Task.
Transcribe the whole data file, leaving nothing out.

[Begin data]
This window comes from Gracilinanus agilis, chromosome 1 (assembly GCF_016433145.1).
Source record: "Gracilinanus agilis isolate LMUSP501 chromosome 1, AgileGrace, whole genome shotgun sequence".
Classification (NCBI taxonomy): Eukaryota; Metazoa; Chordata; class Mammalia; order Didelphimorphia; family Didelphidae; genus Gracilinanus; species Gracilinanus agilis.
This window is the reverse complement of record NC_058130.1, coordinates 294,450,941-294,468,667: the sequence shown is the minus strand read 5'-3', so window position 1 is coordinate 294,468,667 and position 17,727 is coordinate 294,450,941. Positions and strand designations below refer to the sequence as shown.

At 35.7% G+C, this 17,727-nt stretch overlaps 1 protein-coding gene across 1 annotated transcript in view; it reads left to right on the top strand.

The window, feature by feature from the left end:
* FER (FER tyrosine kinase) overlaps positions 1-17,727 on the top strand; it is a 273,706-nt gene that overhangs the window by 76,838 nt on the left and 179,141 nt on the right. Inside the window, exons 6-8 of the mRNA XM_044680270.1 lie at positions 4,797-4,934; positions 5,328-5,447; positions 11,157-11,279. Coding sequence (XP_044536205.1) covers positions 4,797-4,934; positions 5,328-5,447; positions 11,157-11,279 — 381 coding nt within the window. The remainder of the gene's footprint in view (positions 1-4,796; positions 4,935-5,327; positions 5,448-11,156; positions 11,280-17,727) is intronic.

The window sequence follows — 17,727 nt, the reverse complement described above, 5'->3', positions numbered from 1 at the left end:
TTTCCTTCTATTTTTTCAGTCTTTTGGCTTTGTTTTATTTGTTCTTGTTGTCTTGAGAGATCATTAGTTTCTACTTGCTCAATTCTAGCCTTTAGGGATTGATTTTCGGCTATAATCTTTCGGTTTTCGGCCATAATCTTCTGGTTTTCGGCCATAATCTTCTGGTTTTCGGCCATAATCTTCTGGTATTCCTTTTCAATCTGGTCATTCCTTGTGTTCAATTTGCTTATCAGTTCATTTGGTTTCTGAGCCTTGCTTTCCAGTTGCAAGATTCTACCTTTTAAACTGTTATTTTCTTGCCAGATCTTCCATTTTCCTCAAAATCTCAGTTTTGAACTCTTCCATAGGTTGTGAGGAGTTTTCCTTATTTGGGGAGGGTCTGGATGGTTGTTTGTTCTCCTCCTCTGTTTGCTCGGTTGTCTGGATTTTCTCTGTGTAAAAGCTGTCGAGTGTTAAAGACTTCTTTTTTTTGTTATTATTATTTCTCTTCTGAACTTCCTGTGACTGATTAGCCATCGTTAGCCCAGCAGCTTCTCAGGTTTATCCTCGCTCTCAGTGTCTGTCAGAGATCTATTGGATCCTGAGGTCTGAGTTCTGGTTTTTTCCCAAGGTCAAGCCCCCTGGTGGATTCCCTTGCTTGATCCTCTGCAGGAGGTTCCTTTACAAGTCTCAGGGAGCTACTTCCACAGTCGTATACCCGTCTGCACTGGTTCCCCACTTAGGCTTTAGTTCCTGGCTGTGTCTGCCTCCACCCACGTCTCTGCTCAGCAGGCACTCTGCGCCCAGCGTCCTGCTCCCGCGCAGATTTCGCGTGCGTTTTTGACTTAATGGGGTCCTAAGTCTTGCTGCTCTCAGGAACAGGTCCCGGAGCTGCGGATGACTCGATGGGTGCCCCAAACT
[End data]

This window comes from Gracilinanus agilis, chromosome 1 (assembly GCF_016433145.1).
Source record: "Gracilinanus agilis isolate LMUSP501 chromosome 1, AgileGrace, whole genome shotgun sequence".
Classification (NCBI taxonomy): Eukaryota; Metazoa; Chordata; class Mammalia; order Didelphimorphia; family Didelphidae; genus Gracilinanus; species Gracilinanus agilis.
This window is the reverse complement of record NC_058130.1, coordinates 294,450,941-294,468,667: the sequence shown is the minus strand read 5'-3', so window position 1 is coordinate 294,468,667 and position 17,727 is coordinate 294,450,941. Positions and strand designations below refer to the sequence as shown.

At 35.7% G+C, this 17,727-nt stretch overlaps 1 protein-coding gene across 1 annotated transcript in view; it reads left to right on the top strand.

The window, feature by feature from the left end:
* FER (FER tyrosine kinase) overlaps positions 1-17,727 on the top strand; it is a 273,706-nt gene that overhangs the window by 76,838 nt on the left and 179,141 nt on the right. Inside the window, exons 6-8 of the mRNA XM_044680270.1 lie at positions 4,797-4,934; positions 5,328-5,447; positions 11,157-11,279. Coding sequence (XP_044536205.1) covers positions 4,797-4,934; positions 5,328-5,447; positions 11,157-11,279 — 381 coding nt within the window. The remainder of the gene's footprint in view (positions 1-4,796; positions 4,935-5,327; positions 5,448-11,156; positions 11,280-17,727) is intronic.

The window sequence follows — 17,727 nt, the reverse complement described above, 5'->3', positions numbered from 1 at the left end:
TTTCCTTCTATTTTTTCAGTCTTTTGGCTTTGTTTTATTTGTTCTTGTTGTCTTGAGAGATCATTAGTTTCTACTTGCTCAATTCTAGCCTTTAGGGATTGATTTTCGGCTATAATCTTTCGGTTTTCGGCCATAATCTTCTGGTTTTCGGCCATAATCTTCTGGTTTTCGGCCATAATCTTCTGGTATTCCTTTTCAATCTGGTCATTCCTTGTGTTCAATTTGCTTATCAGTTCATTTGGTTTCTGAGCCTTGCTTTCCAGTTGCAAGATTCTACCTTTTAAACTGTTATTTTCTTGCCAGATCTTCCATTTTCCTCAAAATCTCAGTTTTGAACTCTTCCATAGGTTGTGAGGAGTTTTCCTTATTTGGGGAGGGTCTGGATGGTTGTTTGTTCTCCTCCTCTGTTTGCTCGGTTGTCTGGATTTTCTCTGTGTAAAAGCTGTCGAGTGTTAAAGACTTCTTTTTTTTGTTATTATTATTTCTCTTCTGAACTTCCTGTGACTGATTAGCCATCGTTAGCCCAGCAGCTTCTCAGGTTTATCCTCGCTCTCAGTGTCTGTCAGAGATCTATTGGATCCTGAGGTCTGAGTTCTGGTTTTTTCCCAAGGTCAAGCCCCCTGGTGGATTCCCTTGCTTGATCCTCTGCAGGAGGTTCCTTTACAAGTCTCAGGGAGCTACTTCCACAGTCGTATACCCGTCTGCACTGGTTCCCCACTTAGGCTTTAGTTCCTGGCTGTGTCTGCCTCCACCCACGTCTCTGCTCAGCAGGCACTCTGCGCCCAGCGTCCTGCTCCCGCGCAGATTTCGCGTGCGTTTTTGACTTAATGGGGTCCTAAGTCTTGCTGCTCTCAGGAACAGGTCCCGGAGCTGCGGATGACTCGATGGGTGCCCCAAACT